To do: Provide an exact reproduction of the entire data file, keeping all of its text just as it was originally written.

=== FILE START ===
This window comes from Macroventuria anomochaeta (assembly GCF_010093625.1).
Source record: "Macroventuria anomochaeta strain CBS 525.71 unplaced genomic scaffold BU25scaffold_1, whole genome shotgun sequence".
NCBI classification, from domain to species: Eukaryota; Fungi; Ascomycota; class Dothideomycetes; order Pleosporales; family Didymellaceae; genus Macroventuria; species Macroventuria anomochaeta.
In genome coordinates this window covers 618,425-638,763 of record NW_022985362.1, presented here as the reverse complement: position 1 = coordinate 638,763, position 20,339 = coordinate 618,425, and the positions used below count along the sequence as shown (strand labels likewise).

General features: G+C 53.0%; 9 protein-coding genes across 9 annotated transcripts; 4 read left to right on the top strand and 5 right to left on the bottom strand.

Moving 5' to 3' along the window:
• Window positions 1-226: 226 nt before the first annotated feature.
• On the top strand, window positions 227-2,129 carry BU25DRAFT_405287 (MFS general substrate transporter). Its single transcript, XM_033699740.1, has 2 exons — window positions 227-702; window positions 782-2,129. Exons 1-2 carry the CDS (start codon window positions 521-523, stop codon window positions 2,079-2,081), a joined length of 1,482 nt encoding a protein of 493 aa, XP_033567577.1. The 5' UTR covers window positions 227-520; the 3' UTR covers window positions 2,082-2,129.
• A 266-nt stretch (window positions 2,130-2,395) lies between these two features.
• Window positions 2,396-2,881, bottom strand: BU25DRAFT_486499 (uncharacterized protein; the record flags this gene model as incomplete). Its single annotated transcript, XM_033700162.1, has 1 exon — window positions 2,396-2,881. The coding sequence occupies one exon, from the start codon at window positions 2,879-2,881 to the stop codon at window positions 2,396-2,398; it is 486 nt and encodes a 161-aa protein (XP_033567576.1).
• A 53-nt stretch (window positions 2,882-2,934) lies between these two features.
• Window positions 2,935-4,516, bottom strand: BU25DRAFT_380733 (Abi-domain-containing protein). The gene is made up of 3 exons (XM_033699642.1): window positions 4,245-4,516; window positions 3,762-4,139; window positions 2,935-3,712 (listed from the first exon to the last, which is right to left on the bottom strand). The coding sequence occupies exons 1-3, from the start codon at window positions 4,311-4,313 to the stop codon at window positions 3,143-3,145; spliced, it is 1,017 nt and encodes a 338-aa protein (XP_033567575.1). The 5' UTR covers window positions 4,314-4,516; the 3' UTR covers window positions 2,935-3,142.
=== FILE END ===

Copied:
This window comes from Macroventuria anomochaeta (assembly GCF_010093625.1).
Source record: "Macroventuria anomochaeta strain CBS 525.71 unplaced genomic scaffold BU25scaffold_1, whole genome shotgun sequence".
NCBI classification, from domain to species: Eukaryota; Fungi; Ascomycota; class Dothideomycetes; order Pleosporales; family Didymellaceae; genus Macroventuria; species Macroventuria anomochaeta.
In genome coordinates this window covers 618,425-638,763 of record NW_022985362.1, presented here as the reverse complement: position 1 = coordinate 638,763, position 20,339 = coordinate 618,425, and the positions used below count along the sequence as shown (strand labels likewise).

General features: G+C 53.0%; 9 protein-coding genes across 9 annotated transcripts; 4 read left to right on the top strand and 5 right to left on the bottom strand.

Moving 5' to 3' along the window:
• Window positions 1-226: 226 nt before the first annotated feature.
• On the top strand, window positions 227-2,129 carry BU25DRAFT_405287 (MFS general substrate transporter). Its single transcript, XM_033699740.1, has 2 exons — window positions 227-702; window positions 782-2,129. Exons 1-2 carry the CDS (start codon window positions 521-523, stop codon window positions 2,079-2,081), a joined length of 1,482 nt encoding a protein of 493 aa, XP_033567577.1. The 5' UTR covers window positions 227-520; the 3' UTR covers window positions 2,082-2,129.
• A 266-nt stretch (window positions 2,130-2,395) lies between these two features.
• Window positions 2,396-2,881, bottom strand: BU25DRAFT_486499 (uncharacterized protein; the record flags this gene model as incomplete). Its single annotated transcript, XM_033700162.1, has 1 exon — window positions 2,396-2,881. The coding sequence occupies one exon, from the start codon at window positions 2,879-2,881 to the stop codon at window positions 2,396-2,398; it is 486 nt and encodes a 161-aa protein (XP_033567576.1).
• A 53-nt stretch (window positions 2,882-2,934) lies between these two features.
• Window positions 2,935-4,516, bottom strand: BU25DRAFT_380733 (Abi-domain-containing protein). The gene is made up of 3 exons (XM_033699642.1): window positions 4,245-4,516; window positions 3,762-4,139; window positions 2,935-3,712 (listed from the first exon to the last, which is right to left on the bottom strand). The coding sequence occupies exons 1-3, from the start codon at window positions 4,311-4,313 to the stop codon at window positions 3,143-3,145; spliced, it is 1,017 nt and encodes a 338-aa protein (XP_033567575.1). The 5' UTR covers window positions 4,314-4,516; the 3' UTR covers window positions 2,935-3,142.